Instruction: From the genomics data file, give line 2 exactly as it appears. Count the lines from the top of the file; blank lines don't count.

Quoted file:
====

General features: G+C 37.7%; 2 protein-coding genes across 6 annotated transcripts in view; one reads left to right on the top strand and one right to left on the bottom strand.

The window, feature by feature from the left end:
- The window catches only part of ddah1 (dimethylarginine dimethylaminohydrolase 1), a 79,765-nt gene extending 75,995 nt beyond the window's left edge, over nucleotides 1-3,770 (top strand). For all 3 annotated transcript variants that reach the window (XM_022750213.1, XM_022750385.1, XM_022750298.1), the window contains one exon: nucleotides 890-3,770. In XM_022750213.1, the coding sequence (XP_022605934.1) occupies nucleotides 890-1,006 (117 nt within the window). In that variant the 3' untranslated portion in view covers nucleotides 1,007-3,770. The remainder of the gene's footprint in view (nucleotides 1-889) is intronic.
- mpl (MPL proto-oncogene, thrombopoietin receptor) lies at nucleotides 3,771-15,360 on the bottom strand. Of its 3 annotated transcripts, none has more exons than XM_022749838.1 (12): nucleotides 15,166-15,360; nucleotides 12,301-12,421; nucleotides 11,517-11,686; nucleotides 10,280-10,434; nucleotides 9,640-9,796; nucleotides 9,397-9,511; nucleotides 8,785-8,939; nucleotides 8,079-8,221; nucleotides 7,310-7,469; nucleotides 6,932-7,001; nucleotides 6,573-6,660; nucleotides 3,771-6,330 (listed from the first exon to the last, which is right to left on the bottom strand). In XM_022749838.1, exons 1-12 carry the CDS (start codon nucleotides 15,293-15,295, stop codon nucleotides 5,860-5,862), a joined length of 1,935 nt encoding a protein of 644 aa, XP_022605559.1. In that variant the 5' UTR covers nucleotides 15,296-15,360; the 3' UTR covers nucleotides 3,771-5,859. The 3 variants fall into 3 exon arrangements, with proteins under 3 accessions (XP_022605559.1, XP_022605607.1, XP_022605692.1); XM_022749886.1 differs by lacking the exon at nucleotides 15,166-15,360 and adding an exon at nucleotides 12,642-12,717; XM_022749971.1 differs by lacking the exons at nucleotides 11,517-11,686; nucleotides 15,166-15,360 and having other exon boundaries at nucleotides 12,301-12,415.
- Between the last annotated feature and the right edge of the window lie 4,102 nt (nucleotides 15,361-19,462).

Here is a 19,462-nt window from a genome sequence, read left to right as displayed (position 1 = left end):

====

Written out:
The window, feature by feature from the left end: